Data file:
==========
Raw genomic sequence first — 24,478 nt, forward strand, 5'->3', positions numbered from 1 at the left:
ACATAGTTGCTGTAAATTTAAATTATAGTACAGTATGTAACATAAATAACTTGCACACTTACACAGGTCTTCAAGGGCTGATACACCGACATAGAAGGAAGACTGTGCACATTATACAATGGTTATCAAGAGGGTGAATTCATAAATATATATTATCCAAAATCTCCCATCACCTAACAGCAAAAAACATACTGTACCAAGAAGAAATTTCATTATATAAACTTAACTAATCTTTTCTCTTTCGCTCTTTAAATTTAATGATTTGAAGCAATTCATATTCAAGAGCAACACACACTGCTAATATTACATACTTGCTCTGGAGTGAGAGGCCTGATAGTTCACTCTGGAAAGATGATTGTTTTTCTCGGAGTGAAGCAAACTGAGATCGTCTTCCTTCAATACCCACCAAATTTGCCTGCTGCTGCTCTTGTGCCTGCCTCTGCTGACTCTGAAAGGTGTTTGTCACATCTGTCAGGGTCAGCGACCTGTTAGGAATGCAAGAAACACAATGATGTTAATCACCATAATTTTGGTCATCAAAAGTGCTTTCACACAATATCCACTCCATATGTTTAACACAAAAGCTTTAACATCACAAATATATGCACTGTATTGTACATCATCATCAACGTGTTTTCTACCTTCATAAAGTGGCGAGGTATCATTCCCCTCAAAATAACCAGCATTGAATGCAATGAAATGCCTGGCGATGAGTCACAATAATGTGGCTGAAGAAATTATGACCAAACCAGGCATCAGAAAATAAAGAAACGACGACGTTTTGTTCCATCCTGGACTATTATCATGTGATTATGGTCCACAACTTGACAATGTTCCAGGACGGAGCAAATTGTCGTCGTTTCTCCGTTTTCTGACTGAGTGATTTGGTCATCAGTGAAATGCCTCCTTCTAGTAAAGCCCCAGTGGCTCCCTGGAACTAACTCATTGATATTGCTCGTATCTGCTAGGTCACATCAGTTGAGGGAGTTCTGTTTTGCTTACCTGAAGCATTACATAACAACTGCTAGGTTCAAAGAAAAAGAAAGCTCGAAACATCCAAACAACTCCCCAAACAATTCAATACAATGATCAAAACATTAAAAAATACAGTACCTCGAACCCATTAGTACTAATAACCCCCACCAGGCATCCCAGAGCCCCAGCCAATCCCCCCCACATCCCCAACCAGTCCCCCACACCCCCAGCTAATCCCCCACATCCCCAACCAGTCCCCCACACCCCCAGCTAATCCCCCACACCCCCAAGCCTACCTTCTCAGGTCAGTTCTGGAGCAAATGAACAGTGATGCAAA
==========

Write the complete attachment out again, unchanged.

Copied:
Raw genomic sequence first — 24,478 nt, forward strand, 5'->3', positions numbered from 1 at the left:
ACATAGTTGCTGTAAATTTAAATTATAGTACAGTATGTAACATAAATAACTTGCACACTTACACAGGTCTTCAAGGGCTGATACACCGACATAGAAGGAAGACTGTGCACATTATACAATGGTTATCAAGAGGGTGAATTCATAAATATATATTATCCAAAATCTCCCATCACCTAACAGCAAAAAACATACTGTACCAAGAAGAAATTTCATTATATAAACTTAACTAATCTTTTCTCTTTCGCTCTTTAAATTTAATGATTTGAAGCAATTCATATTCAAGAGCAACACACACTGCTAATATTACATACTTGCTCTGGAGTGAGAGGCCTGATAGTTCACTCTGGAAAGATGATTGTTTTTCTCGGAGTGAAGCAAACTGAGATCGTCTTCCTTCAATACCCACCAAATTTGCCTGCTGCTGCTCTTGTGCCTGCCTCTGCTGACTCTGAAAGGTGTTTGTCACATCTGTCAGGGTCAGCGACCTGTTAGGAATGCAAGAAACACAATGATGTTAATCACCATAATTTTGGTCATCAAAAGTGCTTTCACACAATATCCACTCCATATGTTTAACACAAAAGCTTTAACATCACAAATATATGCACTGTATTGTACATCATCATCAACGTGTTTTCTACCTTCATAAAGTGGCGAGGTATCATTCCCCTCAAAATAACCAGCATTGAATGCAATGAAATGCCTGGCGATGAGTCACAATAATGTGGCTGAAGAAATTATGACCAAACCAGGCATCAGAAAATAAAGAAACGACGACGTTTTGTTCCATCCTGGACTATTATCATGTGATTATGGTCCACAACTTGACAATGTTCCAGGACGGAGCAAATTGTCGTCGTTTCTCCGTTTTCTGACTGAGTGATTTGGTCATCAGTGAAATGCCTCCTTCTAGTAAAGCCCCAGTGGCTCCCTGGAACTAACTCATTGATATTGCTCGTATCTGCTAGGTCACATCAGTTGAGGGAGTTCTGTTTTGCTTACCTGAAGCATTACATAACAACTGCTAGGTTCAAAGAAAAAGAAAGCTCGAAACATCCAAACAACTCCCCAAACAATTCAATACAATGATCAAAACATTAAAAAATACAGTACCTCGAACCCATTAGTACTAATAACCCCCACCAGGCATCCCAGAGCCCCAGCCAATCCCCCCCACATCCCCAACCAGTCCCCCACACCCCCAGCTAATCCCCCACATCCCCAACCAGTCCCCCACACCCCCAGCTAATCCCCCACACCCCCAAGCCTACCTTCTCAGGTCAGTTCTGGAGCAAATGAACAGTGATGCAAA